• Pointing a weapon at someone in a threatening manner
  • Raising a bat as if preparing to swing at someone

The key is that the defendant’s intentional act put the victim in reasonable fear of harm. Actual physical contact is not needed.

What Constitutes Battery Under California Law?

In contrast to assault, the legal definition of battery in California requires intentional, harmful, or offensive physical contact with the victim.

Under Penal Code 242 PC, a battery consists of three main elements:

  1. The defendant intentionally touched the victim
  2. The touching was harmful or offensive
  3. The victim did not consent to the touching

The touching does not need to result in pain or bodily injury. Even slight, indirect contact can constitute battery if it offends a reasonable sense of dignity.

Some examples include:

  • Hitting or punching someone
  • Spitting on someone
  • Forcefully grabbing someone’s arm
  • Intentionally bumping into someone

So long as the touching was willful and unlawful, the intent to harm or offend is enough to sustain a battery charge. Actual injury is not required.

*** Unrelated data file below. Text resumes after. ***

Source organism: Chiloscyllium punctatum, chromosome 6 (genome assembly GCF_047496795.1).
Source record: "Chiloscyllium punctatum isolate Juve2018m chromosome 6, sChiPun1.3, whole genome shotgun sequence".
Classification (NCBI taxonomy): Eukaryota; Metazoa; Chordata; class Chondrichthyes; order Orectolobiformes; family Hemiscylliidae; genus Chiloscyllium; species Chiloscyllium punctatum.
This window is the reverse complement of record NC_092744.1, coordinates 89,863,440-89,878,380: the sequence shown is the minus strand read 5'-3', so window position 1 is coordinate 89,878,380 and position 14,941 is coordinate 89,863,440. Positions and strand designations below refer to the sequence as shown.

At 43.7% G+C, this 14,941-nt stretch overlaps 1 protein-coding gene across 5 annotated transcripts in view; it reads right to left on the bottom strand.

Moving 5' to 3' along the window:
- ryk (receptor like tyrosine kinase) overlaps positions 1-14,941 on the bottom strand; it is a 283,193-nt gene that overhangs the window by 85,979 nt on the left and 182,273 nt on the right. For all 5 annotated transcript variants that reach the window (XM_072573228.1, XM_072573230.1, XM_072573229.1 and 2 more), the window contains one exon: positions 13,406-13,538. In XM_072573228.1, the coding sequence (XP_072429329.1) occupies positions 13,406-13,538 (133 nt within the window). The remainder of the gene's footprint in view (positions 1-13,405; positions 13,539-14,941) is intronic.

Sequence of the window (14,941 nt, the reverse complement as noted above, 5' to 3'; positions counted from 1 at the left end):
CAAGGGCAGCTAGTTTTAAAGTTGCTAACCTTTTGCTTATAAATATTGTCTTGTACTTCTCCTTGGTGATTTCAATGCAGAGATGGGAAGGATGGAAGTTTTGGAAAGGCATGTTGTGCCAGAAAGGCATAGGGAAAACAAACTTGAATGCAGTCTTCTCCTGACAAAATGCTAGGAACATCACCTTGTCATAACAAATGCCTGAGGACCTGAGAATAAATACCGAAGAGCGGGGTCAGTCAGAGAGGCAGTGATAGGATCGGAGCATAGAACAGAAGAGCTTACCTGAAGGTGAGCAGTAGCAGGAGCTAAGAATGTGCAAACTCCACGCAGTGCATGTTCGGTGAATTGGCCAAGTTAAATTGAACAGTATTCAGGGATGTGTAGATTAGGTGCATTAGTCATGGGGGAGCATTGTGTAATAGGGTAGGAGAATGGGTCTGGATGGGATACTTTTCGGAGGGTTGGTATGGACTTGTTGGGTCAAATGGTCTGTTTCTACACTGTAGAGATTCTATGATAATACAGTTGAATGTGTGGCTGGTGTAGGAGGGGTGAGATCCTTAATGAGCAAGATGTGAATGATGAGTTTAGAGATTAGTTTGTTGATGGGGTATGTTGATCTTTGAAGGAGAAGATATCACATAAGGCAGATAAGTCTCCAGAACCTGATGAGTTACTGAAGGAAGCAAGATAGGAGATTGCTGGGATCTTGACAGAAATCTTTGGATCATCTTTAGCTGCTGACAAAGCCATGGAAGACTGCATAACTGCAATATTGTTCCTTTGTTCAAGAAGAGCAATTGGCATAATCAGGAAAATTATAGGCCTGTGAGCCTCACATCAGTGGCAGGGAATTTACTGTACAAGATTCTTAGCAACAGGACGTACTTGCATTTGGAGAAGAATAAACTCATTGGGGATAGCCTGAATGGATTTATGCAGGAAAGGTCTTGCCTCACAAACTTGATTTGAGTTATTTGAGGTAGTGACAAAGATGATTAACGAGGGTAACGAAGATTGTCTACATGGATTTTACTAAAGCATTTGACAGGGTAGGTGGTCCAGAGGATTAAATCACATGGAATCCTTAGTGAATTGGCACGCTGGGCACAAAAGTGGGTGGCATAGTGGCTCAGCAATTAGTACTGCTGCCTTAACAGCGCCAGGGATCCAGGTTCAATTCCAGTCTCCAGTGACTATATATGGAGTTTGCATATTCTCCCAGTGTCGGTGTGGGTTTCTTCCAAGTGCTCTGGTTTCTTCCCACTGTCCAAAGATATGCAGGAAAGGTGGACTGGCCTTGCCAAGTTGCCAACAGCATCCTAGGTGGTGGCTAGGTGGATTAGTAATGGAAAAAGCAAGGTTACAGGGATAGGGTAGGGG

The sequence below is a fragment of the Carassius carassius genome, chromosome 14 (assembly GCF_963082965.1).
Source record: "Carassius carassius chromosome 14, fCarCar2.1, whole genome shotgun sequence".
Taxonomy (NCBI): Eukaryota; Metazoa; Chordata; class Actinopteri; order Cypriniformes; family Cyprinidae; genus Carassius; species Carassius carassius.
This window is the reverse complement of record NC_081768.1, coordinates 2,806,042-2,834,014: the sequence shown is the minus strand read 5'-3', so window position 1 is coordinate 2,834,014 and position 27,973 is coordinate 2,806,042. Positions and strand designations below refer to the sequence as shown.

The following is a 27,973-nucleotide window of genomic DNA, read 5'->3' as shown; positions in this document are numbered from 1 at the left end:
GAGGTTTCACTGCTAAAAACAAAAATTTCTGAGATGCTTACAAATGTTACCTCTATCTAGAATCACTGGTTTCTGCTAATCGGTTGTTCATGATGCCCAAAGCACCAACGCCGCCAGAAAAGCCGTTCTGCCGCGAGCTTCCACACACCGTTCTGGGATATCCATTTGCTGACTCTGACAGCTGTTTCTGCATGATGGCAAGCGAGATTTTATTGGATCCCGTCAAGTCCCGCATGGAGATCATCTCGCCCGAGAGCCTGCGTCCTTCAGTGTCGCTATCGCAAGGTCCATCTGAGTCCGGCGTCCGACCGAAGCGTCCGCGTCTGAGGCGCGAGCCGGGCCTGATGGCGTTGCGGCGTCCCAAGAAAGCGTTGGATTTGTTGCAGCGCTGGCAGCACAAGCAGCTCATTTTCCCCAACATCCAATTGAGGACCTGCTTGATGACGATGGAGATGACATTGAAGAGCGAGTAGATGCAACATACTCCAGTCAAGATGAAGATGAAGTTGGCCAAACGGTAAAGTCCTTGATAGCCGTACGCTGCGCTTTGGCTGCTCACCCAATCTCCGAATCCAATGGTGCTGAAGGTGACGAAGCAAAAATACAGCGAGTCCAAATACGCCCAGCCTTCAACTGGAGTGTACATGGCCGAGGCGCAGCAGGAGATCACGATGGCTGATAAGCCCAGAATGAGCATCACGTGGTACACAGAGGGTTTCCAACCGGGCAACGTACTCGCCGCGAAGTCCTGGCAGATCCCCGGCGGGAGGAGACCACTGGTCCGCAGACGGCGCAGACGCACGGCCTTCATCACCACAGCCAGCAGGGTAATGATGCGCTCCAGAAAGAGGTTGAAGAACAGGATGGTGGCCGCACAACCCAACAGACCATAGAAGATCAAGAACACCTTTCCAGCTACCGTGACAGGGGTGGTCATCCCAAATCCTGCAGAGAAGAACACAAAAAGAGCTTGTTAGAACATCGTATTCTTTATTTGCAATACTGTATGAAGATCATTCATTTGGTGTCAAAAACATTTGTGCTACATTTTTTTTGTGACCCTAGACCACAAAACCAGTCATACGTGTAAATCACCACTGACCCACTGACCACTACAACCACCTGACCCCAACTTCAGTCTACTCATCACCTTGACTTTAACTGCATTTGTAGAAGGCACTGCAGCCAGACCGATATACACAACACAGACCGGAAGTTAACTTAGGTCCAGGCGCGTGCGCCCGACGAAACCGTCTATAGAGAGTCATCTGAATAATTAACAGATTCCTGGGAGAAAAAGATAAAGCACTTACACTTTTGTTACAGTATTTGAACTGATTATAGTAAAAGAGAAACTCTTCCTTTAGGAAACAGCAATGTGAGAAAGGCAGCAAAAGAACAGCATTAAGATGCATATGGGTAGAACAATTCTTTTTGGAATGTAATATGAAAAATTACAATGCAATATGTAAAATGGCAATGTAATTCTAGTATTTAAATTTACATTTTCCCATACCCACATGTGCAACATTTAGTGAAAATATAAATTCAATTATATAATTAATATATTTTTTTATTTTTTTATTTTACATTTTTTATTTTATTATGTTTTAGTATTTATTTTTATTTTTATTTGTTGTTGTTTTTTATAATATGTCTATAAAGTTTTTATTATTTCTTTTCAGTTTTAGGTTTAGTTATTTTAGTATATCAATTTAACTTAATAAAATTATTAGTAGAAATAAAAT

Penalties and Sentencing for Assault and Battery Convictions

Assault and battery offenses are generally prosecuted as misdemeanors in California. However, more aggravated circumstances can lead to felony charges with harsher penalties.

Assault Penalties in California

  • Simple assault – Misdemeanor, punishable by up to six months in county jail and/or a fine up to $1,000.
  • Assault with a deadly weapon – Felony “wobbler” charge, punishable by 16 months to three years in state prison.
  • Assault resulting in serious bodily injury – Felony, 2 to 4 years in prison.


Simple assault is the lowest level charge, while assault with a weapon or resulting in serious injury is more serious. Judges have wide discretion in sentencing.

Battery Penalties in California

  • Simple battery – Misdemeanor with a maximum sentence of six months in County Jail and/or a $2,000 fine.